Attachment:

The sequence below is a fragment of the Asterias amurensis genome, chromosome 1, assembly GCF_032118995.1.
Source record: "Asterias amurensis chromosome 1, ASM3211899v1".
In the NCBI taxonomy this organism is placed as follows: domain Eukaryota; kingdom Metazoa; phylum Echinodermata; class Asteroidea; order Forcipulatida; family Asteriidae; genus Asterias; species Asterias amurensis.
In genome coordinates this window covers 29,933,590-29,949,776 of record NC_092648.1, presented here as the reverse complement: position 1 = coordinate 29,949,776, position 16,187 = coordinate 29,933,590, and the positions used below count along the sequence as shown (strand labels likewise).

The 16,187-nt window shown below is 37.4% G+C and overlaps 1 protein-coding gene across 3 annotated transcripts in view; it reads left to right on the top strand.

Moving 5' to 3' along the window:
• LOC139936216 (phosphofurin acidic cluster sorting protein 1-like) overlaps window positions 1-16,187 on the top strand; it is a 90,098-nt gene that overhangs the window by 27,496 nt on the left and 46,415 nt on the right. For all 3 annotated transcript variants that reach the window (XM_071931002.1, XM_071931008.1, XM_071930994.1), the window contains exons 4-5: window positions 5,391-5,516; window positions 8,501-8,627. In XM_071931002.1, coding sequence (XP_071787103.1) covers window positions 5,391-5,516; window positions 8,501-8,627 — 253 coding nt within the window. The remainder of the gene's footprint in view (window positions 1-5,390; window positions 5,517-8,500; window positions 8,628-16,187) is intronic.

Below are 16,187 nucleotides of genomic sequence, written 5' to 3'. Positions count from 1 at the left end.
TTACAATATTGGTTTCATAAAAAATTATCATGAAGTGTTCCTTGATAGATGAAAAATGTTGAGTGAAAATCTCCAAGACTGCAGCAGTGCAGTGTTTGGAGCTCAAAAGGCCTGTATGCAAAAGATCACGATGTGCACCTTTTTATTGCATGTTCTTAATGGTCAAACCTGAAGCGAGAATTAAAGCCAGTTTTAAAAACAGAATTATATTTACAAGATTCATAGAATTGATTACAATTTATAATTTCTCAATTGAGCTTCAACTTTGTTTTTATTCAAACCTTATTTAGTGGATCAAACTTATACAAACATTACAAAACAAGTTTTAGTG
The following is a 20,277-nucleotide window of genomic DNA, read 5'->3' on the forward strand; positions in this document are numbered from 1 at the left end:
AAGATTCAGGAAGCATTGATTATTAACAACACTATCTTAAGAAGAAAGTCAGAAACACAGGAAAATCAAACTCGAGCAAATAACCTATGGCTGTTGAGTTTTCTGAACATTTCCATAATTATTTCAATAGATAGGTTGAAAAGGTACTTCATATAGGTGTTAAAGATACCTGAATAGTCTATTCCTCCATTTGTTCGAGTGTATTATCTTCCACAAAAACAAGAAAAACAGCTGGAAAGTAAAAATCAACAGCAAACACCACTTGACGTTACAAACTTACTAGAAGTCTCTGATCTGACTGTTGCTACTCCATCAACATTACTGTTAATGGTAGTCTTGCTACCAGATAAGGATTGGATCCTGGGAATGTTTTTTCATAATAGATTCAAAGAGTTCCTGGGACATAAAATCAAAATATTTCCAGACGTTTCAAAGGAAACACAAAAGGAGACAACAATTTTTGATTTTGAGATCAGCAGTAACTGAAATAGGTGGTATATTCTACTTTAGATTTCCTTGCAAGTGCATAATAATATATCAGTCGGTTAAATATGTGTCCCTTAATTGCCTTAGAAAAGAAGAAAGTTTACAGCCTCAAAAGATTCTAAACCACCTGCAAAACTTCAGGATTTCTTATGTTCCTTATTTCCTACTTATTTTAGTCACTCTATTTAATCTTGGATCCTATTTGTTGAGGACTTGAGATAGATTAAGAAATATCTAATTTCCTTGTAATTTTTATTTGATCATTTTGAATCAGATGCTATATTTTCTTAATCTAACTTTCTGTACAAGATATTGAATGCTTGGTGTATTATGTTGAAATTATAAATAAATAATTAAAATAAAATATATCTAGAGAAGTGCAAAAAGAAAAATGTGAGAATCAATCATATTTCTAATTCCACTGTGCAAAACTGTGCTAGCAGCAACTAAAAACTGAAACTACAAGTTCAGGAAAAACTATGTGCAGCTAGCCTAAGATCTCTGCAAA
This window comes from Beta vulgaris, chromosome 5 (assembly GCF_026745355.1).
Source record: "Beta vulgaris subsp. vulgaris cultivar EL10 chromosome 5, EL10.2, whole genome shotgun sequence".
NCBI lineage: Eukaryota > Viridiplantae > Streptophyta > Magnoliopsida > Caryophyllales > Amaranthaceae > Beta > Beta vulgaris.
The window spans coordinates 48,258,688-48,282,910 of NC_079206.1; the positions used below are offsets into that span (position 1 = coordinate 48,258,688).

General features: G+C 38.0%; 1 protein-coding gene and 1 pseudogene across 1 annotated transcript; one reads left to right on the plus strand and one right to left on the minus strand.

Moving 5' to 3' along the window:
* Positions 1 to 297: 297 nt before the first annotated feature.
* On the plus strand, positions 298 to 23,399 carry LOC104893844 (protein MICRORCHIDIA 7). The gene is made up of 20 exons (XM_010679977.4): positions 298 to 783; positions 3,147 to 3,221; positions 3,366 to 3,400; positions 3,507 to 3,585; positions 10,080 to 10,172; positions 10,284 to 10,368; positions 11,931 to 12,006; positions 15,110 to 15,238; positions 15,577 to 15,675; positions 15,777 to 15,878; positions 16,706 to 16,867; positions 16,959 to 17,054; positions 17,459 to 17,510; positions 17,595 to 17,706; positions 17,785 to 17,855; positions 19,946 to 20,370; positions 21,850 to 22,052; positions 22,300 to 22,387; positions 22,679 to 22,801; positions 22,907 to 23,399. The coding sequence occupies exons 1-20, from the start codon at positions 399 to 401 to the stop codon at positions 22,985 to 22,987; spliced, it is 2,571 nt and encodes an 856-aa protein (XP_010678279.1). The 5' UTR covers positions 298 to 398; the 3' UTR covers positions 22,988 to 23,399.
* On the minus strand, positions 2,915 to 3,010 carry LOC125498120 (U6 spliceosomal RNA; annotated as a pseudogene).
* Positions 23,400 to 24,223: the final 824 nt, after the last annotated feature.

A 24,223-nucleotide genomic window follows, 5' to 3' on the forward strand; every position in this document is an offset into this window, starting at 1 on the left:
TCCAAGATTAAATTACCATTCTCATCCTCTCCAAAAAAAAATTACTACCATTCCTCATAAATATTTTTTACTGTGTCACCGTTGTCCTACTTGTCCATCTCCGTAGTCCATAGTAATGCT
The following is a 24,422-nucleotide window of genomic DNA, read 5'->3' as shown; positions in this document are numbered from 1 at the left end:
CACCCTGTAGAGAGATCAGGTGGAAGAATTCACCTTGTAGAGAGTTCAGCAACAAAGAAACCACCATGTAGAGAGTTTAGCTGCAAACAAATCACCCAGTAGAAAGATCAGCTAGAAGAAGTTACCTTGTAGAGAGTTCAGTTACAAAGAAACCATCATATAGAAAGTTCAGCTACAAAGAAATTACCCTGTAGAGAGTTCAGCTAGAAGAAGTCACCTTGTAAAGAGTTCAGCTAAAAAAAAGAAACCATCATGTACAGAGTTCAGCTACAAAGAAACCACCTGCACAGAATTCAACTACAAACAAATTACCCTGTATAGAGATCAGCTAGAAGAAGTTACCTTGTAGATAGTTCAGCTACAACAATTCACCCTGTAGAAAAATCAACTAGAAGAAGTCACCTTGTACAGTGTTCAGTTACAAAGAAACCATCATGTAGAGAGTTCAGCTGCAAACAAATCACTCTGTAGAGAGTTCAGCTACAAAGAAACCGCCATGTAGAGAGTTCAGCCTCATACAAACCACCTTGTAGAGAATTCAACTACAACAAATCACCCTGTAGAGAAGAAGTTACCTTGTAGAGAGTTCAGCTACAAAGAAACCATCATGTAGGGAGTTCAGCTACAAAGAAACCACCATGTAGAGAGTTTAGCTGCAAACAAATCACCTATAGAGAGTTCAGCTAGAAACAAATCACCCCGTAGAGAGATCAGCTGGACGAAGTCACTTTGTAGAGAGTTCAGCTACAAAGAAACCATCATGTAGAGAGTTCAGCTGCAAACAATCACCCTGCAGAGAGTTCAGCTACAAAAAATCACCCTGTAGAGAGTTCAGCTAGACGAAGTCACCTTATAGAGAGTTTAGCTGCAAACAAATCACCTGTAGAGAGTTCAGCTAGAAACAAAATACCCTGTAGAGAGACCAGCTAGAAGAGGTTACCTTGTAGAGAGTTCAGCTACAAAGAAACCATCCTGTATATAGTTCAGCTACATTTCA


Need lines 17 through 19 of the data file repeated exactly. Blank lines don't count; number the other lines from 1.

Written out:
Moving 5' to 3' along the window:
* Positions 1 to 297: 297 nt before the first annotated feature.
* On the plus strand, positions 298 to 23,399 carry LOC104893844 (protein MICRORCHIDIA 7). The gene is made up of 20 exons (XM_010679977.4): positions 298 to 783; positions 3,147 to 3,221; positions 3,366 to 3,400; positions 3,507 to 3,585; positions 10,080 to 10,172; positions 10,284 to 10,368; positions 11,931 to 12,006; positions 15,110 to 15,238; positions 15,577 to 15,675; positions 15,777 to 15,878; positions 16,706 to 16,867; positions 16,959 to 17,054; positions 17,459 to 17,510; positions 17,595 to 17,706; positions 17,785 to 17,855; positions 19,946 to 20,370; positions 21,850 to 22,052; positions 22,300 to 22,387; positions 22,679 to 22,801; positions 22,907 to 23,399. The coding sequence occupies exons 1-20, from the start codon at positions 399 to 401 to the stop codon at positions 22,985 to 22,987; spliced, it is 2,571 nt and encodes an 856-aa protein (XP_010678279.1). The 5' UTR covers positions 298 to 398; the 3' UTR covers positions 22,988 to 23,399.